The total amount being spent on new reforms is less than last year’s record-breaking 105 billion kronor, which Andersson described as a “historic” budget at the time, with a focus on coronavirus-related measures.
The pandemic’s impact is also clear from this year’s budget, with a total of 9.6 billion kronor set aside for initiatives linked to the pandemic. That includes 3.5 billion for purchasing more vaccine doses, 2.1 billion to help the healthcare sector carry out vaccinations, and a 2 million kronor boost for testing and contact tracing efforts, for example.
“This is a budget to take Sweden forward after the pandemic,” said Andersson as she announced the measures.
Some of the budget’s content had already been presented over the past few weeks, but there were some new details.
One such measure was the confirmation of the introduction of a so-called ‘family week’, an extra six days of paid leave for parents of children aged between four and 16, set to be introduced from April 2022. This is estimated to cost 3.5 billion kronor.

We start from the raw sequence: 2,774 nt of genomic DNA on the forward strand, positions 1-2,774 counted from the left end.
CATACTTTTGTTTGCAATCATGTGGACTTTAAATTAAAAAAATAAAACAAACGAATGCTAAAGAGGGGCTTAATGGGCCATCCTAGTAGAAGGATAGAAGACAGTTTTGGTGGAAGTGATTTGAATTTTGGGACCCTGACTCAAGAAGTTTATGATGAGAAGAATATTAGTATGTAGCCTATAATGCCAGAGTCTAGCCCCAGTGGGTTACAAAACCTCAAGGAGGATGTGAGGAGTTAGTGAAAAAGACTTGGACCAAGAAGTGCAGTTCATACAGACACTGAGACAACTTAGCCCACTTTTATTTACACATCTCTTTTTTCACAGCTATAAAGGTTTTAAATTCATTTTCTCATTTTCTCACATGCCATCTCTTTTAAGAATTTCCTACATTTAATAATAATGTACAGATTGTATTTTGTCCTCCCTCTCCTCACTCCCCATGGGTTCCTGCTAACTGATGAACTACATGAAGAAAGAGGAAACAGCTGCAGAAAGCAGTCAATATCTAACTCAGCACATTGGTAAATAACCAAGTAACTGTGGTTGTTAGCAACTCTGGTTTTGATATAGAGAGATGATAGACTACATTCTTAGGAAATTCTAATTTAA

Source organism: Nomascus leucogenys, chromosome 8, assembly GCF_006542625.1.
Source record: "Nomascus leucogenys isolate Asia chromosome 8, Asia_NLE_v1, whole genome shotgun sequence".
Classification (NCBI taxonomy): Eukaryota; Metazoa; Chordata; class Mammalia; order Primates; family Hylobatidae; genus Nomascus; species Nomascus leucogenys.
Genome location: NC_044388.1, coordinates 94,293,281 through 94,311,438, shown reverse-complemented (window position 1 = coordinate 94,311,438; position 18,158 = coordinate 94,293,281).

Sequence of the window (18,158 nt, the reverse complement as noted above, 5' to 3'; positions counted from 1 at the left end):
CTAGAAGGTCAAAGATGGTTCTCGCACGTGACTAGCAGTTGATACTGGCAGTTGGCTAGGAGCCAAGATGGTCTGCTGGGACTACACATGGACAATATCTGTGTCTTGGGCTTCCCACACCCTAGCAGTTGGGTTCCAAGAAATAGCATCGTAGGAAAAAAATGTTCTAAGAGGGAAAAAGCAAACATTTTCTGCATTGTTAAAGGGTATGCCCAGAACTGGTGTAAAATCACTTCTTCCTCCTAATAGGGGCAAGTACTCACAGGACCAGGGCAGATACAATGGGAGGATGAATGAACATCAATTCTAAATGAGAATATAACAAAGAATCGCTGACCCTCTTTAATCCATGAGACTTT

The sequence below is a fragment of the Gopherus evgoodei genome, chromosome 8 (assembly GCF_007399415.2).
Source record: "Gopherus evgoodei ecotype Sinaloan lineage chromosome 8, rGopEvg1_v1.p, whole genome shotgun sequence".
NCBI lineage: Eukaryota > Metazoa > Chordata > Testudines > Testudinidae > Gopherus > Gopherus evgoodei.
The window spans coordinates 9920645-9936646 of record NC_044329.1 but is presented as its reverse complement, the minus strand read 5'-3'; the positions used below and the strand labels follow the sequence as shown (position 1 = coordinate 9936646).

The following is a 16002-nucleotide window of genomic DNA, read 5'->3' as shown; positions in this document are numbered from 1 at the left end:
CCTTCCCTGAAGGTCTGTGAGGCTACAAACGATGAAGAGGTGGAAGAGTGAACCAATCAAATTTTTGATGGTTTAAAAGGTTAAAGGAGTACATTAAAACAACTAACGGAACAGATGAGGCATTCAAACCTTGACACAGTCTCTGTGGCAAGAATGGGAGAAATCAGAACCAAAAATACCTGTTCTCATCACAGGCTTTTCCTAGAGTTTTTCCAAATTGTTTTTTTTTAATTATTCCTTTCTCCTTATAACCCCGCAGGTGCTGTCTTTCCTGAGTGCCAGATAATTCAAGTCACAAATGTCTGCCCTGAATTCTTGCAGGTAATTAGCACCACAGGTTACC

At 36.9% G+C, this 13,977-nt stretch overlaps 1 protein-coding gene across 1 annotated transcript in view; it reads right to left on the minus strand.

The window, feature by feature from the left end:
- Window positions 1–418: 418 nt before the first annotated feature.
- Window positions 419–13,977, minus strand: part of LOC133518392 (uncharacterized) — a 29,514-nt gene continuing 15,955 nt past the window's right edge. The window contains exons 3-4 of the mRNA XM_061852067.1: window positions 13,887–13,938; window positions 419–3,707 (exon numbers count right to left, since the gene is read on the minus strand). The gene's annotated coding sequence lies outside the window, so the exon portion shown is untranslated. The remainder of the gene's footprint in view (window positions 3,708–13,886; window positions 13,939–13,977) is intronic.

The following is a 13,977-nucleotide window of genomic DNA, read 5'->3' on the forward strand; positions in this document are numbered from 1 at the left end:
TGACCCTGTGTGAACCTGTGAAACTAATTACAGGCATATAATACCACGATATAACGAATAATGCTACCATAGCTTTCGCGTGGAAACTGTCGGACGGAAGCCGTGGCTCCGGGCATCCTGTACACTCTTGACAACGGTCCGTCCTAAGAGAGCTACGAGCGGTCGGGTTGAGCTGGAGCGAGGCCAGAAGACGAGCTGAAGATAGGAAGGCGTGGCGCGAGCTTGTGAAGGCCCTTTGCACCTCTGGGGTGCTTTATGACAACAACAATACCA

Another measure announced on Monday was additional investment to support the healthcare sector, including 2 million aimed at reducing queues for treatment as a result of the pandemic and 2 million to increase staff in the sector.
Between 10 and 12 billion kronor goes to climate and environmental initiatives (depending on how these are defined) including public transport, electric buses, and support for Swedish forests. Money will also be invested in fighting crime, with 2.5 billion going to police, technology, and CCTV.
“The climate is and remains the key issue of our time,” said the Finance Minister. “It is extremely clear that we need to do more to reduce our emissions to reach the climate goals we have set.”
The budget also includes 10 billion kronor to cover tax cuts, primarily for low- and middle-income earners, but also for people on sickness and disability benefits and for members of Sweden’s unemployment insurance funds.
The big question now is whether the government will be able to get its budget voted through by parliament.
After the government’s post-election deal with the Centre and Liberal parties collapsed earlier this year, the most likely route for the minority government to get its proposals passed is with the support of both the Centre and Left parties.
The Local will publish a full explanation of what the budget bill means for international residents later today.